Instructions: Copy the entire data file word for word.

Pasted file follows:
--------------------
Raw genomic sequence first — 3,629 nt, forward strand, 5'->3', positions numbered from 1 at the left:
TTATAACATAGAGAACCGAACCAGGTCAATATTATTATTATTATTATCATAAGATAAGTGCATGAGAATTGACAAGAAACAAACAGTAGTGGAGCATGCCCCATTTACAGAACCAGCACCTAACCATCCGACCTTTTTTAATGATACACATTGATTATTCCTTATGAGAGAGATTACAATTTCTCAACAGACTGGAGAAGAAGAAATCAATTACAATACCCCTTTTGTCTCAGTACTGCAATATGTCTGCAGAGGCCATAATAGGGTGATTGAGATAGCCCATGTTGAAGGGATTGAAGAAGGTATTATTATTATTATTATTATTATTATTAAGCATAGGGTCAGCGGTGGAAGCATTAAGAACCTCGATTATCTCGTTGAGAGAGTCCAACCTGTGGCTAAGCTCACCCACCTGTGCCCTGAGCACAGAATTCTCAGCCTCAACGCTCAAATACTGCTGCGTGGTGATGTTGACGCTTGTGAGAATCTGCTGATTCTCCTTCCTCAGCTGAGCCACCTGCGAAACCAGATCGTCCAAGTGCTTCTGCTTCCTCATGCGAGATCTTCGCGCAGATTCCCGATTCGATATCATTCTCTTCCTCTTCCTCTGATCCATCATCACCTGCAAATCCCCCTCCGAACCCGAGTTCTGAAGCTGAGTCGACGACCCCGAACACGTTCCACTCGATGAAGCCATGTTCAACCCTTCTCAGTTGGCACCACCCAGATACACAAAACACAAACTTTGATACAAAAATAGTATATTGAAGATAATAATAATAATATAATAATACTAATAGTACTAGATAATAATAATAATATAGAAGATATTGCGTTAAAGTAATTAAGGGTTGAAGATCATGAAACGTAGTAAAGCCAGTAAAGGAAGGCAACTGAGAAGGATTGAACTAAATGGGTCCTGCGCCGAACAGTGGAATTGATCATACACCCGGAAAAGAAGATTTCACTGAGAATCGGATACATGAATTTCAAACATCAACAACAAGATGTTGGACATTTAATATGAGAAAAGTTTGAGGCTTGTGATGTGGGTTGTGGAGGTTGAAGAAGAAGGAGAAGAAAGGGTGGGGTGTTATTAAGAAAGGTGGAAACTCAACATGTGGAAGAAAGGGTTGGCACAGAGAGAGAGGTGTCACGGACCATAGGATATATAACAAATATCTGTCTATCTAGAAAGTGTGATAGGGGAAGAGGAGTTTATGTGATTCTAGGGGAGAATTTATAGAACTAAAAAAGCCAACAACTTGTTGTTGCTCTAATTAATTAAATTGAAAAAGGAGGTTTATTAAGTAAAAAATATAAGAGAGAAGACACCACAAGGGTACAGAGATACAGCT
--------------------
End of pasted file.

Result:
Raw genomic sequence first — 3,629 nt, forward strand, 5'->3', positions numbered from 1 at the left:
TTATAACATAGAGAACCGAACCAGGTCAATATTATTATTATTATTATCATAAGATAAGTGCATGAGAATTGACAAGAAACAAACAGTAGTGGAGCATGCCCCATTTACAGAACCAGCACCTAACCATCCGACCTTTTTTAATGATACACATTGATTATTCCTTATGAGAGAGATTACAATTTCTCAACAGACTGGAGAAGAAGAAATCAATTACAATACCCCTTTTGTCTCAGTACTGCAATATGTCTGCAGAGGCCATAATAGGGTGATTGAGATAGCCCATGTTGAAGGGATTGAAGAAGGTATTATTATTATTATTATTATTATTATTAAGCATAGGGTCAGCGGTGGAAGCATTAAGAACCTCGATTATCTCGTTGAGAGAGTCCAACCTGTGGCTAAGCTCACCCACCTGTGCCCTGAGCACAGAATTCTCAGCCTCAACGCTCAAATACTGCTGCGTGGTGATGTTGACGCTTGTGAGAATCTGCTGATTCTCCTTCCTCAGCTGAGCCACCTGCGAAACCAGATCGTCCAAGTGCTTCTGCTTCCTCATGCGAGATCTTCGCGCAGATTCCCGATTCGATATCATTCTCTTCCTCTTCCTCTGATCCATCATCACCTGCAAATCCCCCTCCGAACCCGAGTTCTGAAGCTGAGTCGACGACCCCGAACACGTTCCACTCGATGAAGCCATGTTCAACCCTTCTCAGTTGGCACCACCCAGATACACAAAACACAAACTTTGATACAAAAATAGTATATTGAAGATAATAATAATAATATAATAATACTAATAGTACTAGATAATAATAATAATATAGAAGATATTGCGTTAAAGTAATTAAGGGTTGAAGATCATGAAACGTAGTAAAGCCAGTAAAGGAAGGCAACTGAGAAGGATTGAACTAAATGGGTCCTGCGCCGAACAGTGGAATTGATCATACACCCGGAAAAGAAGATTTCACTGAGAATCGGATACATGAATTTCAAACATCAACAACAAGATGTTGGACATTTAATATGAGAAAAGTTTGAGGCTTGTGATGTGGGTTGTGGAGGTTGAAGAAGAAGGAGAAGAAAGGGTGGGGTGTTATTAAGAAAGGTGGAAACTCAACATGTGGAAGAAAGGGTTGGCACAGAGAGAGAGGTGTCACGGACCATAGGATATATAACAAATATCTGTCTATCTAGAAAGTGTGATAGGGGAAGAGGAGTTTATGTGATTCTAGGGGAGAATTTATAGAACTAAAAAAGCCAACAACTTGTTGTTGCTCTAATTAATTAAATTGAAAAAGGAGGTTTATTAAGTAAAAAATATAAGAGAGAAGACACCACAAGGGTACAGAGATACAGCT